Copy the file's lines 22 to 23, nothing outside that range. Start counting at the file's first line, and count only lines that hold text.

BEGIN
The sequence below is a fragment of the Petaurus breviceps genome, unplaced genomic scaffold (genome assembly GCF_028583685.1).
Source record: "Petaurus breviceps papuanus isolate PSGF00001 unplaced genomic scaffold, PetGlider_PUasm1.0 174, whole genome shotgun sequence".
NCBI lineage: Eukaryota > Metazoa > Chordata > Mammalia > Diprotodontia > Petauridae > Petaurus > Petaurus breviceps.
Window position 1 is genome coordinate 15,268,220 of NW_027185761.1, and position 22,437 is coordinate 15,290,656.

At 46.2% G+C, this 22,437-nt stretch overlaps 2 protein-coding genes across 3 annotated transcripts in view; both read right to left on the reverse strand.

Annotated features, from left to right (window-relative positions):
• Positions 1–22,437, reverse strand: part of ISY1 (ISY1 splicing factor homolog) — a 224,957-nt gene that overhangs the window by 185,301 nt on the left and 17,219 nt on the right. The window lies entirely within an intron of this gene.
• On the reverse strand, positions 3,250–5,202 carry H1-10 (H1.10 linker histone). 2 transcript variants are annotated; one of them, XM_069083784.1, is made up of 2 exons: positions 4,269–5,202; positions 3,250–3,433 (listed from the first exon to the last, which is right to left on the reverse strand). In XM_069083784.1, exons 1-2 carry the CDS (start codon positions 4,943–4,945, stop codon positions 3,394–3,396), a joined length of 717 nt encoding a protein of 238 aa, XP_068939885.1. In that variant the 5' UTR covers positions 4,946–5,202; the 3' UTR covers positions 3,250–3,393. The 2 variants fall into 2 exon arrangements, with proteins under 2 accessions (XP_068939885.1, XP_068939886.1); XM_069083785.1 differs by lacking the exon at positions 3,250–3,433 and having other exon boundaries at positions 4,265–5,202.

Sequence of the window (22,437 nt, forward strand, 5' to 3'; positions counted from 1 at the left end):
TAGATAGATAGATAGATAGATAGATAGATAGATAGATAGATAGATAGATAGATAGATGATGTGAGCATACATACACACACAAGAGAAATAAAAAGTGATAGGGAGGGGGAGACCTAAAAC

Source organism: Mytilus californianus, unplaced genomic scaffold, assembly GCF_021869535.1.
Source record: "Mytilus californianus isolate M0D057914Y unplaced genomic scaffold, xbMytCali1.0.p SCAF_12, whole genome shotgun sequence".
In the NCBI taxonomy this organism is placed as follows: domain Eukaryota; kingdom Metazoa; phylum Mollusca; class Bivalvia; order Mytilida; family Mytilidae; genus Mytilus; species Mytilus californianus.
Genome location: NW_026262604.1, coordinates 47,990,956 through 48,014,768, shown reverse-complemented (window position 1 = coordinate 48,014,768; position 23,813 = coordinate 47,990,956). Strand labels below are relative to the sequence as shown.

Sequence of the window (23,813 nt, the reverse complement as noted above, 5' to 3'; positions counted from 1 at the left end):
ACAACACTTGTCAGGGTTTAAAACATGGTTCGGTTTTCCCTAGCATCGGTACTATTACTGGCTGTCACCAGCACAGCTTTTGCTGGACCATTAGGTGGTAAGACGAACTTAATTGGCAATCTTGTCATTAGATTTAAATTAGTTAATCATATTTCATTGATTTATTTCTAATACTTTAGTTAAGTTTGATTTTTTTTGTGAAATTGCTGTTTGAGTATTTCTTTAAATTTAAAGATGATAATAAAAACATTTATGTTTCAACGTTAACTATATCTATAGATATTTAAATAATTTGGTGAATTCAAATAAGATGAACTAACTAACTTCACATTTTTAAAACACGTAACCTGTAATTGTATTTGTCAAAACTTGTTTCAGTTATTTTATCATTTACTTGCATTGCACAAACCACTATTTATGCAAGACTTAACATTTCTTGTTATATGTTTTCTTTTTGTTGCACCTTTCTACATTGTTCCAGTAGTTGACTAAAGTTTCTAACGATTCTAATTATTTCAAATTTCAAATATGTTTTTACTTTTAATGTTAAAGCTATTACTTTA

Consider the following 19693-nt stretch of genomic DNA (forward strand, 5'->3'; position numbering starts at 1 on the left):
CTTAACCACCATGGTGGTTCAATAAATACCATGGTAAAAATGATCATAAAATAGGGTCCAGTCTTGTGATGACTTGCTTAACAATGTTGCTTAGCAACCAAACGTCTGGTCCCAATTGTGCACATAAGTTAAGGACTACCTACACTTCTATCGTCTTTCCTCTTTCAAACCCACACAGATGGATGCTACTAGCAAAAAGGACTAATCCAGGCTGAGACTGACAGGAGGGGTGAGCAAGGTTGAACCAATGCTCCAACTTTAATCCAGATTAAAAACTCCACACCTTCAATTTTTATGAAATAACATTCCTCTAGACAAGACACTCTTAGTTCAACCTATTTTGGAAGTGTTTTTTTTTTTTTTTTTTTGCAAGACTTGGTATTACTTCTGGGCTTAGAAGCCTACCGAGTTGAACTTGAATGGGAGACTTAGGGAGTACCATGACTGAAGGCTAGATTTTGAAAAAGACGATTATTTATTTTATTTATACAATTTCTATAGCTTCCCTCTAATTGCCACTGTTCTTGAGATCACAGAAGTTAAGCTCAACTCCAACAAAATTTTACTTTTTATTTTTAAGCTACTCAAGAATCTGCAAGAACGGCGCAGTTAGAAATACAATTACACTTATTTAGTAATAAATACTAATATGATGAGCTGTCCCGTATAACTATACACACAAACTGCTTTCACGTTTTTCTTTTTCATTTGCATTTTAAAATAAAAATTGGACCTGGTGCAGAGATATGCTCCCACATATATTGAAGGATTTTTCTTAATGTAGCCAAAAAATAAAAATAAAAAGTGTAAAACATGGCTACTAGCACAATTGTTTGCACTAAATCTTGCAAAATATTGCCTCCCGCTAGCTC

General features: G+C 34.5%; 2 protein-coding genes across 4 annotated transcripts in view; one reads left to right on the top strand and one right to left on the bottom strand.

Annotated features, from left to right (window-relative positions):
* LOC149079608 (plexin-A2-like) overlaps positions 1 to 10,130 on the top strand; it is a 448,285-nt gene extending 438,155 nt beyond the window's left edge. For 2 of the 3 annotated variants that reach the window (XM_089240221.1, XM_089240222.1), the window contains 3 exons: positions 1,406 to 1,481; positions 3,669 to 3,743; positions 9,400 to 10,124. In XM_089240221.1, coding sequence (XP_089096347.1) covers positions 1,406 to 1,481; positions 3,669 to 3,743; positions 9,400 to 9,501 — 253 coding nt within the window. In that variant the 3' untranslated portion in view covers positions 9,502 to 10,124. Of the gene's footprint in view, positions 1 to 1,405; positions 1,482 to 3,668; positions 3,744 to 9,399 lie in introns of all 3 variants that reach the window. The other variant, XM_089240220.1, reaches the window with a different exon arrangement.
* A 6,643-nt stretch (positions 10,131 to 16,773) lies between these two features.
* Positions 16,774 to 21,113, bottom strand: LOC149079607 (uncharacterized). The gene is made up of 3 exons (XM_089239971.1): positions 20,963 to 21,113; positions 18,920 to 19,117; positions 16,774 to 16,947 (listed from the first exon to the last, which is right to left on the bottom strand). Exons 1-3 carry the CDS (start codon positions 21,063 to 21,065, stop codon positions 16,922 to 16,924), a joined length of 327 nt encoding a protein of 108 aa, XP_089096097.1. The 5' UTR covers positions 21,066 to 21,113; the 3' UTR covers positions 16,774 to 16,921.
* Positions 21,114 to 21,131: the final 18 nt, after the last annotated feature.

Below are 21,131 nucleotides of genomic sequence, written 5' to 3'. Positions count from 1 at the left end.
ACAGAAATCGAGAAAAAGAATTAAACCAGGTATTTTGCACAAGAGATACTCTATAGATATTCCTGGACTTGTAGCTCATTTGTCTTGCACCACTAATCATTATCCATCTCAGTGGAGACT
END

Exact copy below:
* A 6,643-nt stretch (positions 10,131 to 16,773) lies between these two features.
* Positions 16,774 to 21,113, bottom strand: LOC149079607 (uncharacterized). The gene is made up of 3 exons (XM_089239971.1): positions 20,963 to 21,113; positions 18,920 to 19,117; positions 16,774 to 16,947 (listed from the first exon to the last, which is right to left on the bottom strand). Exons 1-3 carry the CDS (start codon positions 21,063 to 21,065, stop codon positions 16,922 to 16,924), a joined length of 327 nt encoding a protein of 108 aa, XP_089096097.1. The 5' UTR covers positions 21,066 to 21,113; the 3' UTR covers positions 16,774 to 16,921.